January 9th, 2007


Wait -- What?

One of the oddities of slowly revealing an ongoing story (e.g., a webcomic) is that while you know what's going on in the background, the audience doesn't unless you give really broad clues. So every once in a while, members of the audience will make some guess that's just spectacularly wrong and then, having accepted their guess as fact, will keep wondering why you don't put in more things that support their guess.

"We all know that Voldemort is really Harry's father, why doesn't she do more with that storyline?"

This puts me in the awkward position of not knowing whether it would be better to come out and tell the reader that they've completely got the wrong end of the stick, or to just let them go on wondering why the story doesn't do what they want it to.

Unlike the deliberate vagueness of the Drezzer/Conrad flirtations, this particular item is not an obvious conclusion to come to ... in fact the only oblique mention of it was put in deliberately to highlight its implausibility. So I'm amused by somewhat boggled by the particular readers' fixation on it.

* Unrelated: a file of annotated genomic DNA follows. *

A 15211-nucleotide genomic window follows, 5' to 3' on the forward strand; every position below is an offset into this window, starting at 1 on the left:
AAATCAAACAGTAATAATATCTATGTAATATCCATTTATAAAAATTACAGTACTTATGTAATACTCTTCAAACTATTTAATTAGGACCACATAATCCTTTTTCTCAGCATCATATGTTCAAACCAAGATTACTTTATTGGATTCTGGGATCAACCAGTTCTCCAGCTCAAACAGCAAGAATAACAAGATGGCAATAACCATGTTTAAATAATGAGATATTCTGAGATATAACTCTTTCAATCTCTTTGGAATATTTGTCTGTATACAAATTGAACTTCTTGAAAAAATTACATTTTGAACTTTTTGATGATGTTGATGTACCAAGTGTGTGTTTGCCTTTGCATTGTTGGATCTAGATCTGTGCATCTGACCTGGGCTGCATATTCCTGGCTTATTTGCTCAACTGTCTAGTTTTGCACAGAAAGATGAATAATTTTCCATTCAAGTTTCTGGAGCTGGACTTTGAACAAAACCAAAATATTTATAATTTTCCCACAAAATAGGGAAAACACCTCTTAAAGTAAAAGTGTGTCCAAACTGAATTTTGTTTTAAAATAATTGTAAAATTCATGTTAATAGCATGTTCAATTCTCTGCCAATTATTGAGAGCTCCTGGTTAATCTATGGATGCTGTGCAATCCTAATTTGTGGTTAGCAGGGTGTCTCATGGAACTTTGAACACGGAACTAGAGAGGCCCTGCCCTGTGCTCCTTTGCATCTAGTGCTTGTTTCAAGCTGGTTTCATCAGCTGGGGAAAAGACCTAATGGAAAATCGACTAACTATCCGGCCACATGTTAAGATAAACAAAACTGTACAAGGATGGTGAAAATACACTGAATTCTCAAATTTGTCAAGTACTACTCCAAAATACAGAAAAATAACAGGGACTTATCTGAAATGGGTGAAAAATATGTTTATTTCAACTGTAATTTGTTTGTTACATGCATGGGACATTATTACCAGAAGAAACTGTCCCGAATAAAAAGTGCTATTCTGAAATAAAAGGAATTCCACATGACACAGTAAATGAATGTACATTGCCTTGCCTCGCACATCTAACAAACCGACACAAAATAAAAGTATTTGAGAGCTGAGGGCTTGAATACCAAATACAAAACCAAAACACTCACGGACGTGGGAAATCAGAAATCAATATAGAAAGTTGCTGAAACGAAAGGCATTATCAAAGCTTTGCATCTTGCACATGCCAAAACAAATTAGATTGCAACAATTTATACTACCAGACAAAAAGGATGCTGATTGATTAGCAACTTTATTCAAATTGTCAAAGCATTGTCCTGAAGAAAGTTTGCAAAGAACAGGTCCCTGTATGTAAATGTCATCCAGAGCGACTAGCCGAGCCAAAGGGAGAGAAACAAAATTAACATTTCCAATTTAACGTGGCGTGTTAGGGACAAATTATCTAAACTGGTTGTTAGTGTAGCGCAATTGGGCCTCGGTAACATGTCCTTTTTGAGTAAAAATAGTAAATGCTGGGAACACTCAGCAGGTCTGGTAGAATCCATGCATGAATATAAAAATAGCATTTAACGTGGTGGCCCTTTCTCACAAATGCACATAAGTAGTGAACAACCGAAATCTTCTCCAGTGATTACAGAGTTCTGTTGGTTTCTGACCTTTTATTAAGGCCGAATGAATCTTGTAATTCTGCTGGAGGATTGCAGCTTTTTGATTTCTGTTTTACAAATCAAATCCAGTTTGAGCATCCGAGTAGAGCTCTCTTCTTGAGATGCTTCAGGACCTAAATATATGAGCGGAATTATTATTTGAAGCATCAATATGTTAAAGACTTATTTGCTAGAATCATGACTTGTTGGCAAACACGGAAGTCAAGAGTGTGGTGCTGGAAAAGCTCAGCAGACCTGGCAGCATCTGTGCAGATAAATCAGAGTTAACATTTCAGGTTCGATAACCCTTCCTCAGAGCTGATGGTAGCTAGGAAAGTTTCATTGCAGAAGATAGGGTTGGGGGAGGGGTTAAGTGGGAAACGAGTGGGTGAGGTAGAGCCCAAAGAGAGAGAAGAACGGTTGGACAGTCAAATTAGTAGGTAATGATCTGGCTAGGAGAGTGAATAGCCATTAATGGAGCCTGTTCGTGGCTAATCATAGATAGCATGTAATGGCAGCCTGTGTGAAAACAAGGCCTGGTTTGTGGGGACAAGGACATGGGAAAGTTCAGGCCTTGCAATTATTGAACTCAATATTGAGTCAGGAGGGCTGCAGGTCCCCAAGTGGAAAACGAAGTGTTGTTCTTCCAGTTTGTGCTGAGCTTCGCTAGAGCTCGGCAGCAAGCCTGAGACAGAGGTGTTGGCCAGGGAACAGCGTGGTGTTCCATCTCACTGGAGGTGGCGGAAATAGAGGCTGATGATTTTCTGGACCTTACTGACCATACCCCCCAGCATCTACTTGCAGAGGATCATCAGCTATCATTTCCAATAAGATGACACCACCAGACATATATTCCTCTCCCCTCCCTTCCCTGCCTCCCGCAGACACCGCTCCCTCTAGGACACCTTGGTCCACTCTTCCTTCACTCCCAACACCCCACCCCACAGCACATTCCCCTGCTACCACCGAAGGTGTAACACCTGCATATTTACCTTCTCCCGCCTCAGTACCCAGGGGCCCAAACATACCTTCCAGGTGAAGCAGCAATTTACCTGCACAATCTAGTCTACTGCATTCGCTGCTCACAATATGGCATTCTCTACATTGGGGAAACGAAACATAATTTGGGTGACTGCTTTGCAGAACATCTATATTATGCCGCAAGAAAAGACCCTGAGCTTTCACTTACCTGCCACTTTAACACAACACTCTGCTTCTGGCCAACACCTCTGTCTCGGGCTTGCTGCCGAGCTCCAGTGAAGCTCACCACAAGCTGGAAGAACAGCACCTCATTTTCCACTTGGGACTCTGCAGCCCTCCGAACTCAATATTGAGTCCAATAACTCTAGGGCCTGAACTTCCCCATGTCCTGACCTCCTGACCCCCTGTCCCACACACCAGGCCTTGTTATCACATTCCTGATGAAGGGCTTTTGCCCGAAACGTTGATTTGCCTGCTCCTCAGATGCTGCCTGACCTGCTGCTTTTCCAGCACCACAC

-The Gneech
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Party Guy

Happy Birthday, welah!

For your present, here's today's Forgotten English!

To shuffle cards.
--John Farmer and W. E. Henley's Slang and Its Analogues, 1890-1904

Dicey Employment
Isaac D'Israeli's Curiosities of Literature (1823) described the multitude of jobs associated with local gaming houses, as found in a January 9, 1731 edition of London's Daily Journal. In addition to the top brass, an attorney, and a captain "who is to fight any gentleman who is peevish for losing his money," these casinos employed clerks, waiters, ushers, "orderly-men, who dealt the cards at a cheating game called Faro, two crowpees, who watch the cards and gather money for the bank, two puffs, who have money given to them to decoy others to play, a squib, who is a puff of lower rank who serves at half-pay while he is learning to deal, a dunner, who goes about to recover money lost at play, a runner, who is to get intelligence of the justices' meetings, link-boys, and chairmen who bring intelligence of ... the constables being out, at half-a-guinea reward, common-bail, affidavit-men, ruffians, bravoes, [and] assassins."

-The Gneech
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